VIDEO STORY | COVID-19

Refugees and asylum seekers speak up to stop COVID-19

Why language is so critical to slowing its spread

Production:
Malcolm Lucard

Videography:
Louis C. Mouchet

Imagine if everything you heard about COVID-19 prevention was in a language you didn’t fully understand. For many people around the world, this is the reality they face. Multi-lingual refugees, asylum seekers and migrants are coming to the rescue, using the power of language to keep communities healthy. They do this by making videos about COVID-19 prevention in the many languages they speak: Arabic, Bambara, Bengali, French, Fulbe, Ga, Hausa, Italian, Moré, Pigin, Tigrino, Twi, Pashtun, Urdu and Wolof, among others.

They also reach out to asylum seekers and migrants on their own terms, through music, sports and other activities. “Apart from this, we try to decodify the ‘fake news’,” says Christian, one of the volunteers, “and inform people that the virus is here and it’s causing a lot of deaths. To prevent this we all need to stay at home, take preventative measures and be safe.”

In some countries, refugees, asylum seekers and migrants become volunteers for Red Cross or Red Crescent National Societies. Now they share COVID-19 prevention messages in the native languages of others who have arrived as migrants or to claim for asylum.
In Italy, refugees and asylum seekers who become volunteers often become “cultural mediators” who help other newcomers deal with challenges such as COVID-19.

Recommended

Related

What happens when machines can decide who to kill?

It’s the stuff of science fiction: machines that make decisions about who and when to kill. Referred to as “autonomous weapons”, they’re already in use to some degree. But as more sophisticated systems are being developed we wanted to an expert in the field about whether such systems comply with international humanitarian law and what it means for humanity to give machines the power over human life and death.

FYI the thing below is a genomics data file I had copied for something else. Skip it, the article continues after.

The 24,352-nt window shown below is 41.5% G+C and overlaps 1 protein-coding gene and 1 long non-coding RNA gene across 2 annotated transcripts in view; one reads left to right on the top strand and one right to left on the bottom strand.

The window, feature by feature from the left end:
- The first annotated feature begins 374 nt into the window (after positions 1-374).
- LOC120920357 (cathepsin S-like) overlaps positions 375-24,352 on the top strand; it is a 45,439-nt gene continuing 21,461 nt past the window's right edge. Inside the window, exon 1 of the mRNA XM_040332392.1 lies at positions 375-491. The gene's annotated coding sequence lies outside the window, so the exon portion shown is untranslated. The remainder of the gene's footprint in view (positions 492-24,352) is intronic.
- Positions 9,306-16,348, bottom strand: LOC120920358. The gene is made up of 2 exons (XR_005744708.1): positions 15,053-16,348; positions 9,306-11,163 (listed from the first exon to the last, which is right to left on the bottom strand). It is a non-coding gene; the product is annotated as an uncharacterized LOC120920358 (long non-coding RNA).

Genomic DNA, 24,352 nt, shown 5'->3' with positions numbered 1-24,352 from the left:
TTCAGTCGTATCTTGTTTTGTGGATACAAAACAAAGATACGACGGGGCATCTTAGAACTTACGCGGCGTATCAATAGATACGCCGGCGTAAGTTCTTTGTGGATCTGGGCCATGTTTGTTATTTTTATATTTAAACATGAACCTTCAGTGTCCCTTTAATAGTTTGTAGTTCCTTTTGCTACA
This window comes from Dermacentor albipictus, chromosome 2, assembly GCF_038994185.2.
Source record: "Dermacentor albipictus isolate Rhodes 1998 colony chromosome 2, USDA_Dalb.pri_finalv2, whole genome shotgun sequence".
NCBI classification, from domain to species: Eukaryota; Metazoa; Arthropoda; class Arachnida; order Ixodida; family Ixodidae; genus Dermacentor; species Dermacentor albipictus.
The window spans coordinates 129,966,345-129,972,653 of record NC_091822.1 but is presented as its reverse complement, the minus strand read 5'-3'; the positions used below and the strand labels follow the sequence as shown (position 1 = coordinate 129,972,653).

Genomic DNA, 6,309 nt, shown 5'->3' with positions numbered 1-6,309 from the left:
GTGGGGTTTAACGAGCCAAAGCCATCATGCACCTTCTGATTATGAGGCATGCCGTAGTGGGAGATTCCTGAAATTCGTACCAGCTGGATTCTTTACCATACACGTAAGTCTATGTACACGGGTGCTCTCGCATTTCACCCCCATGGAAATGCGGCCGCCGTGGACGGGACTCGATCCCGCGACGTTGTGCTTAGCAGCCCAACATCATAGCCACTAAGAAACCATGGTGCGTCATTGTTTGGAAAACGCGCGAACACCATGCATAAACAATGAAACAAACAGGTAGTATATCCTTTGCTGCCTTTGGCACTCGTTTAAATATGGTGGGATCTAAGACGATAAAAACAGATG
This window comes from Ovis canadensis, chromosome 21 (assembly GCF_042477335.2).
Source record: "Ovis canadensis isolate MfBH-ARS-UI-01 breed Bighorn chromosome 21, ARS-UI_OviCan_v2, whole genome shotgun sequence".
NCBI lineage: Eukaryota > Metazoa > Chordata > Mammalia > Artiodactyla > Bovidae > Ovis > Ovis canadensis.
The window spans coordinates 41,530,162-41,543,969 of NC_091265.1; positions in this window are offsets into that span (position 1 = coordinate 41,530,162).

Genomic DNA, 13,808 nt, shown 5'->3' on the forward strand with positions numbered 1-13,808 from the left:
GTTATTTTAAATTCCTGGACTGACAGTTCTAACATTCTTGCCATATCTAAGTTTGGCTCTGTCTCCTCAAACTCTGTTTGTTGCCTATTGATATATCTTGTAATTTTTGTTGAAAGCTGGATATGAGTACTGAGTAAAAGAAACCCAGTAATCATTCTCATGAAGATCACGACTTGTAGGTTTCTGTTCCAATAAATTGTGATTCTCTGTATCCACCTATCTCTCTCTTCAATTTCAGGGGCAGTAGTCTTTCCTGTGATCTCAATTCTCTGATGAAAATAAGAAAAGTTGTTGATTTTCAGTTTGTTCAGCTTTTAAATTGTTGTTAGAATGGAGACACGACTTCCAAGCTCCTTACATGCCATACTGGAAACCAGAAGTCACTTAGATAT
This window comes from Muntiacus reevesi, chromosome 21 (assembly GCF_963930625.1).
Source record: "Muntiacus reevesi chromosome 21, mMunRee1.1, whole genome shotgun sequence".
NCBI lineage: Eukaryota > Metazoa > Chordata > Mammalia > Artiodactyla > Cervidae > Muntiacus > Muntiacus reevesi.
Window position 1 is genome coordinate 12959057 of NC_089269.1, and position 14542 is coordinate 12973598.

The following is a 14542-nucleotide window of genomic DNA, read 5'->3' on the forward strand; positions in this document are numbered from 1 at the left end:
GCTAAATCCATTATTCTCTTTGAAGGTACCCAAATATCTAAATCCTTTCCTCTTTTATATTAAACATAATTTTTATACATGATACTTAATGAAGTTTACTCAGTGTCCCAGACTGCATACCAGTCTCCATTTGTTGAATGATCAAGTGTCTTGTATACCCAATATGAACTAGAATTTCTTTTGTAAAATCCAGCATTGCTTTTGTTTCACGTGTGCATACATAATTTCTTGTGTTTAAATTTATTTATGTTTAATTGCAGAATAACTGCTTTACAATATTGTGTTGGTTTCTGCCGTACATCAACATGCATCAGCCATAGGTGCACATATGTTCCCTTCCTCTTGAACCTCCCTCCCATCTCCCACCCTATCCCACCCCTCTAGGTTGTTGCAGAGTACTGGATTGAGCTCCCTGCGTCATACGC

‘Wildfire diaries’ and radical change in communications

In this episode, we talk with humanitarian communicator Kathy Mueller who produced our first magazine podcast series, The Wildfire Diaries, about massive wildfires in Northern Canada in 2017. We talk about that series, her many international missions, and the big changes in humanitarian communications since she began with the Canadian Red Cross almost 20 years ago.

The power of storytelling

In this episode, we talk about the power of storytelling to inform and inspire. “Storytelling is a fundamental aspect of human communication,” says our guest Prodip, a volunteer and multi-media storyteller for the Bangladesh Red Crescent. “It inspires us to be a hero of our own community.” We also speak with one such community hero, Dalal al-Taji, a longtime volunteer and advocate for inclusion of people with disabilities in emergencies response. “In disasters. persons with disabilities sometimes get forgotten.”

This post is also available in:

Discover more stories

Get stories worth sharing delivered to your inbox

Want to stay up to date?

This might interest you...

Expert Sources: COVID-19 or hunger?

IFRC’s Michael Charles explores the challenges of a life-or-death choice for African families.

Check it out